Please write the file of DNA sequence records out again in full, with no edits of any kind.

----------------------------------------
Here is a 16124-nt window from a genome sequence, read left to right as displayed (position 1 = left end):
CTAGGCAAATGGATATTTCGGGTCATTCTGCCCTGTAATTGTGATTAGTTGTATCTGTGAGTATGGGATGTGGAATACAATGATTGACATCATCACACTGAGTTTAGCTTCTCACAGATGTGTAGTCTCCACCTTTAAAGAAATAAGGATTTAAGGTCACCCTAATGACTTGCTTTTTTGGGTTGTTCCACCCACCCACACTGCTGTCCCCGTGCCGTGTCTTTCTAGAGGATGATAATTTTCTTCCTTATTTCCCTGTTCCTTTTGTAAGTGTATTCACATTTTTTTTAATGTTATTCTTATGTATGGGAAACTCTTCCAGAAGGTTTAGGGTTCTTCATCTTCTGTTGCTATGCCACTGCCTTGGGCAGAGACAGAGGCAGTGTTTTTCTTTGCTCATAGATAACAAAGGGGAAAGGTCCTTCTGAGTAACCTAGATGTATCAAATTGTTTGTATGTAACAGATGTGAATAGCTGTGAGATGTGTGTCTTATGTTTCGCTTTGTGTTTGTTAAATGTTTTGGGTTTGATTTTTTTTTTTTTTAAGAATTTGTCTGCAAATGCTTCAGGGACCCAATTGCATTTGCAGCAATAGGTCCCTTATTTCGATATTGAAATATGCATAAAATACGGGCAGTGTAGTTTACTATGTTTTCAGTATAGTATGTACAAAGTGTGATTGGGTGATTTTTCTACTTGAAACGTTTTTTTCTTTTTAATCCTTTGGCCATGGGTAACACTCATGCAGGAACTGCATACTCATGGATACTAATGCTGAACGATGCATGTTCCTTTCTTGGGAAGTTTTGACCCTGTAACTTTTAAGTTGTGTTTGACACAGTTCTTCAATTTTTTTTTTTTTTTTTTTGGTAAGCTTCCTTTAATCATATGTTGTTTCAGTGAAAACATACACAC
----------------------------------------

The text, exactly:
Here is a 16124-nt window from a genome sequence, read left to right as displayed (position 1 = left end):
CTAGGCAAATGGATATTTCGGGTCATTCTGCCCTGTAATTGTGATTAGTTGTATCTGTGAGTATGGGATGTGGAATACAATGATTGACATCATCACACTGAGTTTAGCTTCTCACAGATGTGTAGTCTCCACCTTTAAAGAAATAAGGATTTAAGGTCACCCTAATGACTTGCTTTTTTGGGTTGTTCCACCCACCCACACTGCTGTCCCCGTGCCGTGTCTTTCTAGAGGATGATAATTTTCTTCCTTATTTCCCTGTTCCTTTTGTAAGTGTATTCACATTTTTTTTAATGTTATTCTTATGTATGGGAAACTCTTCCAGAAGGTTTAGGGTTCTTCATCTTCTGTTGCTATGCCACTGCCTTGGGCAGAGACAGAGGCAGTGTTTTTCTTTGCTCATAGATAACAAAGGGGAAAGGTCCTTCTGAGTAACCTAGATGTATCAAATTGTTTGTATGTAACAGATGTGAATAGCTGTGAGATGTGTGTCTTATGTTTCGCTTTGTGTTTGTTAAATGTTTTGGGTTTGATTTTTTTTTTTTTTAAGAATTTGTCTGCAAATGCTTCAGGGACCCAATTGCATTTGCAGCAATAGGTCCCTTATTTCGATATTGAAATATGCATAAAATACGGGCAGTGTAGTTTACTATGTTTTCAGTATAGTATGTACAAAGTGTGATTGGGTGATTTTTCTACTTGAAACGTTTTTTTCTTTTTAATCCTTTGGCCATGGGTAACACTCATGCAGGAACTGCATACTCATGGATACTAATGCTGAACGATGCATGTTCCTTTCTTGGGAAGTTTTGACCCTGTAACTTTTAAGTTGTGTTTGACACAGTTCTTCAATTTTTTTTTTTTTTTTTTTGGTAAGCTTCCTTTAATCATATGTTGTTTCAGTGAAAACATACACAC